Moving away from Western Asia, the powerful middle Egypt saw its decline preceding the New Kingdom period, as they were conquered by the Hyksos who were non-Egyptian. The New Kingdom period started when a native Egyptian dynasty overthrew the Hyksos. This period was characterized by aggressive expansion into Syria-Palestine and into Nubia. Innovations during the New Kingdom period include Queen Hatshepsut’s attempt to open direct trade with the Punt and Akhenaten’s construction of a new capital at Amarna. Queen Hatshepsut, the first female pharaoh of Egypt, was [3]the daughter of King Thutmose I, Hatshepsut became queen of Egypt when she married her half-brother, Thutmose II, around the age of 12. Upon his death, she began acting as regent for her stepson, the infant Thutmose III, but later took on the full powers of a pharaoh, becoming co-ruler of Egypt around 1473 B.C. As pharaoh, Hatshepsut extended Egyptian trade and oversaw ambitious building projects, most notably the Temple of Deir el-Bahri, located in western Thebes, where she would be buried. Depicted (at her own orders) as a male in many contemporary images and sculptures, Hatshepsut remained largely unknown to scholars until the 19th century. Queen Hatshepsut ruled Egypt from 1473-1458 BC. In contrast to the warlike temper of her dynasty, she devoted herself to the administration and the encouragement of commerce. In the summer of 1493 B.C., she sent a fleet of five ships with thirty rowers each from Kosseir, on the Red Sea, to the Land of Punt, near present-day Somalia. It was primarily a trading expedition, for Punt, or God's Land, produced myrrh, frankincense, and fragrant ointments that the Egyptians used for religious purposes and cosmetics. Akhenaten, the heretic Pharaoh, was the son of Amenhotep IV. He turned his focus from Amon to Aton (son god) and began a cult of the sun disk-the Aton. He claimed to be the only one who could converse with this god, and he banned priests and the worship of Amon. He moved the capital from Thebes to a new city that he had built-Amarna.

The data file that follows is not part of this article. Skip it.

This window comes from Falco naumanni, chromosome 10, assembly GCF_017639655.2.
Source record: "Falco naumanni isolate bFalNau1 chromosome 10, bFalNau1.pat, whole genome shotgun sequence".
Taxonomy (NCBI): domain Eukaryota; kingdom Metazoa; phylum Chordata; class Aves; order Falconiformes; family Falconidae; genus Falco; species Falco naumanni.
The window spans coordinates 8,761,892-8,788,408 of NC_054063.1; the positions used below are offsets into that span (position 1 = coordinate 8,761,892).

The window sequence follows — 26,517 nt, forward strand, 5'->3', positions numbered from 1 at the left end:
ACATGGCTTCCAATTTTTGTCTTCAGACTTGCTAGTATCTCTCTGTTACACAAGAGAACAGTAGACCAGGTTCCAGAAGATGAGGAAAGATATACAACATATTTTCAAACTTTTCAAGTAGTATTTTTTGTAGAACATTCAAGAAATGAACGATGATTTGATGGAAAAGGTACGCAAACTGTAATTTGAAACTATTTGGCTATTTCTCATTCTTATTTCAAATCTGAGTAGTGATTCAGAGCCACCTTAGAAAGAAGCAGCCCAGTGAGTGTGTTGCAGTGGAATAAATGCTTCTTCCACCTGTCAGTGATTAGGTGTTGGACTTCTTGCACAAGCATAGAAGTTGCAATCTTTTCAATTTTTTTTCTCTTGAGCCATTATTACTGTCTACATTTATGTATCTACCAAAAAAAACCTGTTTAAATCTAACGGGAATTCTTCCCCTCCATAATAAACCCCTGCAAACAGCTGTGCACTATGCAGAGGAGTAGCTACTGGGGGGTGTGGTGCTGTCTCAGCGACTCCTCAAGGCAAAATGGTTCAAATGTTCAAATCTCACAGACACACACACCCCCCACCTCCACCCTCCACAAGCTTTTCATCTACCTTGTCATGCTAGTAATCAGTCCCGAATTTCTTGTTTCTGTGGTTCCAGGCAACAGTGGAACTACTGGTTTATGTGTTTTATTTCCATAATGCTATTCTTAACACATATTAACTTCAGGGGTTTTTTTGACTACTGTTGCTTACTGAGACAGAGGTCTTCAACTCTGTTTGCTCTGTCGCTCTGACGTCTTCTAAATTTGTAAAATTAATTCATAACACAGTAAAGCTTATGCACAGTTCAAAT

In 1323 BCE, the general Haremhab seized power, and established a new dynasty, the Ramesside. The Ramessides renewed the policy of conquest and the expansion neglected by Akhenaten. Their greatest king, Ramesse II (1290-1224 B.C.E.) dominated Haremhab’s age. Ramses II was born to Queen Tuy and his father Sety I. He was given the throne at the age of about 20 and ruled for 67 years. This allowed him to be the second longest-ruling Pharaoh. Although Ramses II had a harem of wives, his special wife was Nefertari, and it was presumed that he had over one hundred children with all his wives. His love of architecture and power allowed him to erect more monuments and temples than any other pharaoh. In addition, the Syria-Palestine area was an important crossroads for the trade in metals. For this reason, the Egyptians and the Hittites fought battles and negotiated territorial agreements concerning control over Syria-Palestine.